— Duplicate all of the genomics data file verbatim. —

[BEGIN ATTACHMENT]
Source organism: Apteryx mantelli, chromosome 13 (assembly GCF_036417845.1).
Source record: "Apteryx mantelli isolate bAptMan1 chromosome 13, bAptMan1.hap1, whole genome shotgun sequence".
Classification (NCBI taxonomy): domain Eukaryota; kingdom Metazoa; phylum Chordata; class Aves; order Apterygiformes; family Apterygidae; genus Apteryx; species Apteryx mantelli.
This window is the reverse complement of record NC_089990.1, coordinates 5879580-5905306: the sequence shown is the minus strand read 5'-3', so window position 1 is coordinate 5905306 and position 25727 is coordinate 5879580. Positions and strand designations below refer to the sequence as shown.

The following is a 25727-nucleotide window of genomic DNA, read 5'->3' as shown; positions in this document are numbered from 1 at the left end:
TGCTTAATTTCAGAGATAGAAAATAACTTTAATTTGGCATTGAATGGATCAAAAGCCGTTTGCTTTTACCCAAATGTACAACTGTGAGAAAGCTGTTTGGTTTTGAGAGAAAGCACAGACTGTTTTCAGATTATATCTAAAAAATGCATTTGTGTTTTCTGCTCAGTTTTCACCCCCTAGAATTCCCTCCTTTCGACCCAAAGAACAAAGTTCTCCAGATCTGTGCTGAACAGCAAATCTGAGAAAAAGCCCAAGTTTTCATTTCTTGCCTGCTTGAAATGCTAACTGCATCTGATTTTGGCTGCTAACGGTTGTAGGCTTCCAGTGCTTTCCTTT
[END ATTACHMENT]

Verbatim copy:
Source organism: Apteryx mantelli, chromosome 13 (assembly GCF_036417845.1).
Source record: "Apteryx mantelli isolate bAptMan1 chromosome 13, bAptMan1.hap1, whole genome shotgun sequence".
Classification (NCBI taxonomy): domain Eukaryota; kingdom Metazoa; phylum Chordata; class Aves; order Apterygiformes; family Apterygidae; genus Apteryx; species Apteryx mantelli.
This window is the reverse complement of record NC_089990.1, coordinates 5879580-5905306: the sequence shown is the minus strand read 5'-3', so window position 1 is coordinate 5905306 and position 25727 is coordinate 5879580. Positions and strand designations below refer to the sequence as shown.

The following is a 25727-nucleotide window of genomic DNA, read 5'->3' as shown; positions in this document are numbered from 1 at the left end:
TGCTTAATTTCAGAGATAGAAAATAACTTTAATTTGGCATTGAATGGATCAAAAGCCGTTTGCTTTTACCCAAATGTACAACTGTGAGAAAGCTGTTTGGTTTTGAGAGAAAGCACAGACTGTTTTCAGATTATATCTAAAAAATGCATTTGTGTTTTCTGCTCAGTTTTCACCCCCTAGAATTCCCTCCTTTCGACCCAAAGAACAAAGTTCTCCAGATCTGTGCTGAACAGCAAATCTGAGAAAAAGCCCAAGTTTTCATTTCTTGCCTGCTTGAAATGCTAACTGCATCTGATTTTGGCTGCTAACGGTTGTAGGCTTCCAGTGCTTTCCTTT